* Abdulmutallab met Awlaki in Yemen before bomb attempt
* Bomb, hidden in his underwear, failed to fully detonate
* Prosecutors urge maximum sentence of life in prison
By Jeremy Pelofsky
WASHINGTON, Feb 10 Al Qaeda leader Anwar
al-Awlaki personally directed and approved the attempted bombing
of a U.S. airliner which a Nigerian man tried to carry out on
Christmas Day in 2009, according to new details released by
federal prosecutors on Friday.
Awlaki, who was a leader of the militant group's affiliate
in Yemen, al Qaeda in the Arabian Peninsula (AQAP), before he
was killed in a drone strike last year, directed Umar Farouk
Abdulmutallab to conduct a strike aboard an American airliner
over U.S. soil.
"Awlaki's last instructions to him were to wait until the
airplane was over the United States and then to take the plane
down," according to court papers. Awlaki left it up to
Abdulmutallab to pick the flight and date, the papers said.
Abdulmutallab, 25, is due to be sentenced Thursday in
Detroit and faces up to life in prison after pleading guilty to
charges he tried to down a Northwest Airlines jumbo jet
with 289 people aboard on a flight from Amsterdam to Detroit.
The bomb, hidden in his underwear, failed to fully detonate
and he was subdued. The incident led U.S. security officials to
quickly bolster airport security, deploying full-body scanners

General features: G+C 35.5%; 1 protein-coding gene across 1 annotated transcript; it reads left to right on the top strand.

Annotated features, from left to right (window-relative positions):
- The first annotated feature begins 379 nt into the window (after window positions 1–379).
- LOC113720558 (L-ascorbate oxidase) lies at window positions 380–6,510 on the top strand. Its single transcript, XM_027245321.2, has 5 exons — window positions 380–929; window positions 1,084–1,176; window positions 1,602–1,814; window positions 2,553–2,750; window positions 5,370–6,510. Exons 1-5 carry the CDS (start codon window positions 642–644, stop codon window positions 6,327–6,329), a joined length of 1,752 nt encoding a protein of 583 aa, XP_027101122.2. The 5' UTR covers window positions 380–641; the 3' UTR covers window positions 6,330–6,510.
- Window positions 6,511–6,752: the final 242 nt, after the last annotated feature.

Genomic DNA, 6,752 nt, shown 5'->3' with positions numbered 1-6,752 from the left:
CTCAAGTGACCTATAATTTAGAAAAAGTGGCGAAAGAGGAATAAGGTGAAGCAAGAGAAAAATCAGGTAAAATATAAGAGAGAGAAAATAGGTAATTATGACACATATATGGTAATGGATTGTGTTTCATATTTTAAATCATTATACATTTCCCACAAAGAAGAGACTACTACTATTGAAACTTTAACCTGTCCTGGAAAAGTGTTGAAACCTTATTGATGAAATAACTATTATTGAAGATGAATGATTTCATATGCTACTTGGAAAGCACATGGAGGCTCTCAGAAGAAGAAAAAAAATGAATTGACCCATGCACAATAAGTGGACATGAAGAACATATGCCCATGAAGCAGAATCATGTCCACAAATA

to try to detect explosives hidden in clothing.
In October, Abdulmutallab pleaded guilty days after his
trial began, saying he had wanted to avenge the killing of
innocent Muslims by the United States.
In a sentencing memorandum filed in federal court in
Detroit, prosecutors urged a judge to sentence Abdulmutallab to
the maximum of life in a U.S. prison.
For the first time, prosecutors revealed new details of the
plot, including Abdulmutallab's close connections to the al
Qaeda leader, who has been linked to other plots against the
Abdulmutallab went to Yemen in August 2009 and sought out
Awlaki in mosques. He made contact, was taken to Awlaki's home
in the desert and agreed to carry out an attack, according to
the court papers.
He was then was sent to receive training from an al Qaeda
bombmaker, Ibrahim Al Asiri, in an AQAP camp where they
discussed the mission. Asiri delivered the underwear bomb to
Abdulmutallab and trained him on how to detonate it.
Awlaki helped Abdulmutallab write a martyrdom statement and
arranged for a "professional film crew" to film the five-minute
message, prosecutors said in the sentencing memorandum.
"Although Awlaki gave defendant operational flexibility,
Awlaki instructed defendant that the only requirements were that
the attack be on a U.S. airliner, and that the attack take place
over U.S. soil," the court papers said.
Prosecutors also asked permission to show at the sentencing
hearing on Thursday a video the FBI created which simulated the
bomb Abdulmutallab tried to detonate.
Awlaki, who was identified by U.S. intelligence as "chief of
external operations" for al Qaeda's Yemen branch and a Web-savvy
propagandist for the Islamist cause, was killed in an attack by
missiles fired from multiple CIA drones in a remote Yemeni town,
U.S. officials have said previously.
The U.S.-born cleric left for Yemen after the Sept. 11, 2001
attacks. Also killed in the drone strike was Samir Khan, another
American who turned to militancy and served as editor of
"Inspire," a glossy magazine used as a propaganda and
recruitment vehicle by al Qaeda in the Arabian Peninsula.